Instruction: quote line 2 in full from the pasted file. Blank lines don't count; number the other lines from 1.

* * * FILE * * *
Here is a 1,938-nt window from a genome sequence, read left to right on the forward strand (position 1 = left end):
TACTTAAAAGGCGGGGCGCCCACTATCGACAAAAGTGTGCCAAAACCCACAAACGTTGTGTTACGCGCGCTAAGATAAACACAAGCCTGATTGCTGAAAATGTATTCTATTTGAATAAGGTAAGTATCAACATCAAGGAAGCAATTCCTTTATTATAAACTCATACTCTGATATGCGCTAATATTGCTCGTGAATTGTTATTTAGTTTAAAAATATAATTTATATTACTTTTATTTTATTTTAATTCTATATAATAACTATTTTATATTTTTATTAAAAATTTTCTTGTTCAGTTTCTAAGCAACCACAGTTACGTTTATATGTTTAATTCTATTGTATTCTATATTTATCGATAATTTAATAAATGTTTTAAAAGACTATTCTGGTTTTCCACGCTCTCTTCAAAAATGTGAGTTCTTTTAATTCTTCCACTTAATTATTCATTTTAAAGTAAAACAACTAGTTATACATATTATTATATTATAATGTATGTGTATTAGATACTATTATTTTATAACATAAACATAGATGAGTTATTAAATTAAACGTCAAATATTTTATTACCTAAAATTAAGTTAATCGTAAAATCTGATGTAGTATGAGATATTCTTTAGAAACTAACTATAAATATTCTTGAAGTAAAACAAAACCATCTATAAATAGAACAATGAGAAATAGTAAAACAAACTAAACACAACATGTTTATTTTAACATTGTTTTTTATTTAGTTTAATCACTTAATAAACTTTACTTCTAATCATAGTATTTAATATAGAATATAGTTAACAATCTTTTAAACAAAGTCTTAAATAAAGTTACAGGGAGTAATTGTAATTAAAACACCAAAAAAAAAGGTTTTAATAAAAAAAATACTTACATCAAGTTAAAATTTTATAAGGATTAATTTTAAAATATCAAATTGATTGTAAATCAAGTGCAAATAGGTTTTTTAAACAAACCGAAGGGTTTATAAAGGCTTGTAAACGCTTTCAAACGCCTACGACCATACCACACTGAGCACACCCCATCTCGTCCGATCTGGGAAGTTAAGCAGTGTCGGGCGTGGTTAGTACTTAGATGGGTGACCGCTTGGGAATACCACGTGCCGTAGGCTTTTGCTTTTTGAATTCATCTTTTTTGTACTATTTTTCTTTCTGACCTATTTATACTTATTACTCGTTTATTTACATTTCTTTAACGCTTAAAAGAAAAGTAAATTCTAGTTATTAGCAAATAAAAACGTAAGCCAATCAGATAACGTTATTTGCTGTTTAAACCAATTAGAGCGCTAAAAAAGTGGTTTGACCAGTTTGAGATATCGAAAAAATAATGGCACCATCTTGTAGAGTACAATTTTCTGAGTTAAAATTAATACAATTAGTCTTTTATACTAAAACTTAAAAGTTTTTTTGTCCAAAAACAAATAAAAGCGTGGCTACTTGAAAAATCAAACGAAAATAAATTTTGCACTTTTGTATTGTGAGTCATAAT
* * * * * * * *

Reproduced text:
TACTTAAAAGGCGGGGCGCCCACTATCGACAAAAGTGTGCCAAAACCCACAAACGTTGTGTTACGCGCGCTAAGATAAACACAAGCCTGATTGCTGAAAATGTATTCTATTTGAATAAGGTAAGTATCAACATCAAGGAAGCAATTCCTTTATTATAAACTCATACTCTGATATGCGCTAATATTGCTCGTGAATTGTTATTTAGTTTAAAAATATAATTTATATTACTTTTATTTTATTTTAATTCTATATAATAACTATTTTATATTTTTATTAAAAATTTTCTTGTTCAGTTTCTAAGCAACCACAGTTACGTTTATATGTTTAATTCTATTGTATTCTATATTTATCGATAATTTAATAAATGTTTTAAAAGACTATTCTGGTTTTCCACGCTCTCTTCAAAAATGTGAGTTCTTTTAATTCTTCCACTTAATTATTCATTTTAAAGTAAAACAACTAGTTATACATATTATTATATTATAATGTATGTGTATTAGATACTATTATTTTATAACATAAACATAGATGAGTTATTAAATTAAACGTCAAATATTTTATTACCTAAAATTAAGTTAATCGTAAAATCTGATGTAGTATGAGATATTCTTTAGAAACTAACTATAAATATTCTTGAAGTAAAACAAAACCATCTATAAATAGAACAATGAGAAATAGTAAAACAAACTAAACACAACATGTTTATTTTAACATTGTTTTTTATTTAGTTTAATCACTTAATAAACTTTACTTCTAATCATAGTATTTAATATAGAATATAGTTAACAATCTTTTAAACAAAGTCTTAAATAAAGTTACAGGGAGTAATTGTAATTAAAACACCAAAAAAAAAGGTTTTAATAAAAAAAATACTTACATCAAGTTAAAATTTTATAAGGATTAATTTTAAAATATCAAATTGATTGTAAATCAAGTGCAAATAGGTTTTTTAAACAAACCGAAGGGTTTATAAAGGCTTGTAAACGCTTTCAAACGCCTACGACCATACCACACTGAGCACACCCCATCTCGTCCGATCTGGGAAGTTAAGCAGTGTCGGGCGTGGTTAGTACTTAGATGGGTGACCGCTTGGGAATACCACGTGCCGTAGGCTTTTGCTTTTTGAATTCATCTTTTTTGTACTATTTTTCTTTCTGACCTATTTATACTTATTACTCGTTTATTTACATTTCTTTAACGCTTAAAAGAAAAGTAAATTCTAGTTATTAGCAAATAAAAACGTAAGCCAATCAGATAACGTTATTTGCTGTTTAAACCAATTAGAGCGCTAAAAAAGTGGTTTGACCAGTTTGAGATATCGAAAAAATAATGGCACCATCTTGTAGAGTACAATTTTCTGAGTTAAAATTAATACAATTAGTCTTTTATACTAAAACTTAAAAGTTTTTTTGTCCAAAAACAAATAAAAGCGTGGCTACTTGAAAAATCAAACGAAAATAAATTTTGCACTTTTGTATTGTGAGTCATAAT